Choir Boy: A Review

The first thing I noticed upon entering the Centaur Theatre to see “Choir Boy” was that almost everyone there was a senior citizen. The second thing I noticed was that they were playing Kendrick Lamar in the foyer.
I can’t say that I’m an avid musical-goer and therefore am not up to date with all the pre-show protocols, but this was not what I had been expecting. Kendrick was followed by Drake, who was followed by Frank Ocean. I heard a few confused murmurs throughout the crowd, and then the lights dimmed, and the performance began.
Written by Tarell Alvin McCraney (recently acclaimed for his work on 2016 Oscar-nominated “Moonlight”) and directed by Mike Payette, “Choir Boy” follows a group of young men involved in choir throughout their graduating year at Charles R. Drew Prep, a religious school for African-American boys with a reputation of instilling obedience, strength, and intelligence. Main character Pharus is the only openly gay student at the school and the musical is centered around his desire to lead the choir and to be respected by other students. While it touches on a multitude of heavy themes - religion, race, love, sexuality, growing up - it never feels as if it spreads itself too thin. 
Though many subjects are toyed with, by far the most touching is the piece’s portrayal of black masculinity. At the beginning we think we understand the good guys and the bad guys, but as the story evolves and we realise that all the characters are much more than meets the eye. Intimate moments such as phone conversations with family back home and chat in the showers give the audience a look at the softer, more gentle sides of each character, as well as their motivations for how they behave. As conflict arises, we can see it coming like a slow motion car crash, and we feel more upset than angry because we know that there is no one at blame. It is rare to find such a well-rounded take on masculinity, let alone black masculinity, and it was endearing to see the expression, creativity, humour and (for lack of a better word) “manliness” displayed alongside the vulnerability.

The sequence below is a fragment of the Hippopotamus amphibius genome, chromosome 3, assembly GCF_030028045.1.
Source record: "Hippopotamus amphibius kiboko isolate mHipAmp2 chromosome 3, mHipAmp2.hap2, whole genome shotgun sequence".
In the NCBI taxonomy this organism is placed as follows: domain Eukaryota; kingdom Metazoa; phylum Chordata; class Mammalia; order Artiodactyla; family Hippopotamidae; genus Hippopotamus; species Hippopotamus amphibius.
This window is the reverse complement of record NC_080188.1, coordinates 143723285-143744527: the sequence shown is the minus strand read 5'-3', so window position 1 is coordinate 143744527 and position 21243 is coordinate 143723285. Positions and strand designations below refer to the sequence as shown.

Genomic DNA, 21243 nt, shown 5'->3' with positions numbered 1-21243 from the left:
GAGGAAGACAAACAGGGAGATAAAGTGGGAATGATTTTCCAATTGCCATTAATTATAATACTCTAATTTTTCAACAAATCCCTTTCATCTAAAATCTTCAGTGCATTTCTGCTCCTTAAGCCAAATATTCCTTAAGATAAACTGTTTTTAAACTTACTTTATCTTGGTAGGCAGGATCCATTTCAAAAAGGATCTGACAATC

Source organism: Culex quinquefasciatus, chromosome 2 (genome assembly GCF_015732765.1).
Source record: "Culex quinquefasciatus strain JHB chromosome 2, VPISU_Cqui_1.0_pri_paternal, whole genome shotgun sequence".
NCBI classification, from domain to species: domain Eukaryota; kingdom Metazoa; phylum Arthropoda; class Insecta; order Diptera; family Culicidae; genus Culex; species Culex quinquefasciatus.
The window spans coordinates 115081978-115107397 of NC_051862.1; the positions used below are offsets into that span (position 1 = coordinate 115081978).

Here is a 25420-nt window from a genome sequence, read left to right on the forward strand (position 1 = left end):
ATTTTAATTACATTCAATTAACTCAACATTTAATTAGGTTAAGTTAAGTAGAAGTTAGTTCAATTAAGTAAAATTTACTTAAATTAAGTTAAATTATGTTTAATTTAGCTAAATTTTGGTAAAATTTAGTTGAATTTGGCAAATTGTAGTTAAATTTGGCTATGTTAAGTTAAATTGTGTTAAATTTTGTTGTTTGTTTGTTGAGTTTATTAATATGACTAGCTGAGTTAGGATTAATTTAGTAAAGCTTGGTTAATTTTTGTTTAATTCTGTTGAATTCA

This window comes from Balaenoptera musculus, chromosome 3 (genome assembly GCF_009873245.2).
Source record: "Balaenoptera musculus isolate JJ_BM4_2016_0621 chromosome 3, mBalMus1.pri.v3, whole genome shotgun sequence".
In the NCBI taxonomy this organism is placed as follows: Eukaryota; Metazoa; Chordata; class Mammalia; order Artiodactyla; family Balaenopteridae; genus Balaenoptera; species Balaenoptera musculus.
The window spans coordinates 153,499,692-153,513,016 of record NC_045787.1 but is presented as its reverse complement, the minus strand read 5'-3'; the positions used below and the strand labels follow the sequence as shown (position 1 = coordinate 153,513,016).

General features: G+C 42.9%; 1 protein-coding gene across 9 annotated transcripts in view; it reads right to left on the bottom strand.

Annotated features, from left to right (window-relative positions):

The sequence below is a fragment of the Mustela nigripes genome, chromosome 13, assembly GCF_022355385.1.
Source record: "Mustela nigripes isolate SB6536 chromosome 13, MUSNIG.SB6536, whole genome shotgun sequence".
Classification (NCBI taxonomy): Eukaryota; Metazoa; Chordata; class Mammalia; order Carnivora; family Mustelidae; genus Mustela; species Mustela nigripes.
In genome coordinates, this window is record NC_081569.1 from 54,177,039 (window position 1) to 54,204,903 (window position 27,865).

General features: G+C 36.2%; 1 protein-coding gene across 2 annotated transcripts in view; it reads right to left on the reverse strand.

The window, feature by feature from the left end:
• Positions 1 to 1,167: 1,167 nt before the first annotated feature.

While I was expecting more “it’s showbiz baby” type singing-and-dancing, the acting in “Choir Boy” is peppered with acapella gospel and r&b classics that are performed beautifully, and somehow manage to bring both relief, and emotional intensity to the play’s more potent parts. The stripped-down nature of the music is dazzling, often using five-part harmonies and solo performances to mirror the intimacy that builds within the narrative. 
Choir Boy is scheduled to hit broadway at the end of this year. For more information on Montreal showings, go to